clock menu more-arrow no yes

Filed under:

Back home: a weekend at the PWHPA’s Unifor Showcase in Toronto

A first person account of the Dream Gap Tour

As I walked into Westwood Arena on Sat. Sept. 21, I felt like a kid on Christmas walking down the stairs. Instead of walking into a room filled with a bright Christmas tree riddled with presents under it, I walked into a hockey arena filled with hopeful energy, scrambling volunteers, and several young hockey players ready to watch their idols take the ice for the first time in months.

At the end of August, when the PWHPA announced that the first stop of the Dream Gap Tour was going to be in Toronto, I knew that I immediately needed to be a part of it.

I was the Toronto Furies social media manager for the 2018-19 season. The experience was one of the most fulfilling things I have ever done. There was something special about the culture in the CWHL and having the opportunity to be around it was humbling.

Then, the CWHL announced that they were ceasing operations. I had no clue if I would ever cover those players and be around that environment ever again. It was a tough time. There was uncertainty, confusion. It all just felt like one giant nightmare that nobody could wake up from.

When I interned for the Furies, I felt like I was part of a family. Every time I would show up to the rink, I would see the same people, the players got to know me and always gave me a smile or said hello, and the staff and volunteers took me under the wing. I felt safe and at home.

Westwood Arena and the PWHPA brought me back home this weekend.

I walked throughout the arena’s lobby, dodging and stumbling over hockey bags and passing by several fans awaiting the doors to be officially open. With warmups on the horizon I had a few things on my mind. First of all, I needed a coffee. Second of all, what kind of merch do they have? And finally, third of all, I can’t wait to see Sarah Nurse and Natalie Spooner on a line together again in person.

Once I grabbed myself a coffee, I entered the rink and to the right was a table filled with PWHPA adidas hoodies, t-shirts and pucks. I told myself I would wait till in between games to buy anything. What a mistake that was. At about halfway through the first game almost all of their weekend stock for merch was gone. Hot commodity apparently eh? By the way, for those wondering and keeping track at home, I was able to pick myself up a t-shirt.

There was something really special about the vibe on the ice this weekend. It was almost like a sense of a relief from the players the moment they stepped back out there after a VERY long and frustrating summer. “We’re trying to put a great product out there, just so that those little girls can have dreams like we did when we were little,” Team Johnston defender, Kacey Bellamy mentioned in a press conference after game one.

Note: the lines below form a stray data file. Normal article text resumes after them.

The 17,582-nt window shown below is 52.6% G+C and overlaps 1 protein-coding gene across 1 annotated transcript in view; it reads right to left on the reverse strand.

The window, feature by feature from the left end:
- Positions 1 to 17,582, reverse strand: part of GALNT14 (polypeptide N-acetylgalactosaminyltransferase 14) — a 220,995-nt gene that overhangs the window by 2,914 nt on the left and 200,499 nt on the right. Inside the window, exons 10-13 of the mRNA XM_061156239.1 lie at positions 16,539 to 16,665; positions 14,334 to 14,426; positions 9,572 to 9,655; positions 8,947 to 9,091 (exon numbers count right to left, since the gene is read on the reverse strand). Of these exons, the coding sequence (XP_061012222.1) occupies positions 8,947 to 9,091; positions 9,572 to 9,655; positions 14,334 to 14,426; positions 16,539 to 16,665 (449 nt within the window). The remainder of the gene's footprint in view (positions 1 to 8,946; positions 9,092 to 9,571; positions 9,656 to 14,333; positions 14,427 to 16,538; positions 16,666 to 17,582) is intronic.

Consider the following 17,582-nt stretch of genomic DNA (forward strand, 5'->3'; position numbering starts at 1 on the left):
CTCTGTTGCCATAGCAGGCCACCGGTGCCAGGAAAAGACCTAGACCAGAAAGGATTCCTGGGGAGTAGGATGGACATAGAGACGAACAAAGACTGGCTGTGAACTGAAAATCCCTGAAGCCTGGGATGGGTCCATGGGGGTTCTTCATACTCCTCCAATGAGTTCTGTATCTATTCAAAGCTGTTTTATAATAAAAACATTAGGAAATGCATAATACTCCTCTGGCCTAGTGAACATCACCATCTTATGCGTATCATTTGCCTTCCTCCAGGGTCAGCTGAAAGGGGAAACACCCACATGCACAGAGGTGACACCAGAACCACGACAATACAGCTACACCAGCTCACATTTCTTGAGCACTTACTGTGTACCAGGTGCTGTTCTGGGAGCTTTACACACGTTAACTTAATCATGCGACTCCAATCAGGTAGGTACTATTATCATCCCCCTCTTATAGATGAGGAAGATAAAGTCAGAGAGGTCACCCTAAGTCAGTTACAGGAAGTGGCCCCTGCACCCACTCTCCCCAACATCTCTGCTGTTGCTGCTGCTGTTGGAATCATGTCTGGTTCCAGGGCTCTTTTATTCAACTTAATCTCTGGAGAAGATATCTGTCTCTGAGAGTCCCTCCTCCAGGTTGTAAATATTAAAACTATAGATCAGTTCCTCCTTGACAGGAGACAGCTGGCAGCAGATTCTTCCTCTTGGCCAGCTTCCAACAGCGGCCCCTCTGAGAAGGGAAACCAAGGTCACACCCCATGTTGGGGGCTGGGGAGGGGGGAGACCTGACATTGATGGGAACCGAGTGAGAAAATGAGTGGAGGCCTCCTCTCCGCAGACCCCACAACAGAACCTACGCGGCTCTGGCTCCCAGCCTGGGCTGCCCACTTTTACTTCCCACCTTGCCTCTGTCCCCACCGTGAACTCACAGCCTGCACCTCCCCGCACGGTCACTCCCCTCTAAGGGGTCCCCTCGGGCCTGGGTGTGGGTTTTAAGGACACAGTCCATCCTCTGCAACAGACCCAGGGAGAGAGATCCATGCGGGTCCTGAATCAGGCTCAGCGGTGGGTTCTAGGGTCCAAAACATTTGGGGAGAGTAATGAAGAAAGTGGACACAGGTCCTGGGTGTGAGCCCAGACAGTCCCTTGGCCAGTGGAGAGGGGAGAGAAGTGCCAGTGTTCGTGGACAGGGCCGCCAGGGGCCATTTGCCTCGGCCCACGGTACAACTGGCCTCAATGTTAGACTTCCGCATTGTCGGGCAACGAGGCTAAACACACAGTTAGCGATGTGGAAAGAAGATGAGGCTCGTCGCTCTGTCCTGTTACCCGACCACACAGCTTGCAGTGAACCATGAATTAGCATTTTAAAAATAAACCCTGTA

With the packed Toronto crowd on their side, the members of the PWHPA proved how good of an on-ice product they could provide. It was intense. It was action packed. But most importantly, it was fun.

It felt like playoff hockey at times. Everyone wanted to win, and everyone in the building was feeding off of their energy. There were plenty of goals, big saves and “spiciness”. You would’ve never guessed that most of those players haven’t played game pace hockey since April ... using brand new equipment, nonetheless.

The motivating force behind the PWHPA was evident all weekend.

From the moment Team Johnston and Team Jenner hit the ice for warmups in Game 1 to the moment Team Poulin and Team Jenner left the ice at the conclusion of Game 4, each and every single player made sure every fan felt important and loved. They never missed a fist bump coming out of the tunnel, signed countless amounts of autograph, took numerous amounts of selfies, all with a smile on their face. I had never wanted to use the #ForTheKids hashtag more in my entire life than I did this weekend.

Before Team Knox and Team Johnston hit the ice Sunday morning, I was sitting in the lobby pumping coffee into my body once again. I saw former Toronto Furies and current Battle of the Blades contestant Natalie Spooner approach a young fan who was decked out in Furies gear. She picked her up, gave her a huge hug and asked how she was doing. It was like watching two best friends reunite and it was also single handily one of the cutest things I’ve ever seen in my life. Little moments like that are the reason why women’s hockey is special.

As I experienced every single moment this weekend all I could think about was how much I wish the Dream Gap Tour existed when I was younger. As a now 21-year-old I sit back and wonder how 12-year-old-me would’ve reacted to watching the likes of my hockey heroes; Meghan Agosta and Hayley Wickenheiser play in an event that would’ve showed me that playing professional women’s hockey was possible.

I never got to experience something like that. But, what I did get to witness this past weekend was hundreds of young girls watch players like Hilary Knight and Marie-Philip Poulin inspire them both on and off the ice, which, to be totally honest is how it should be.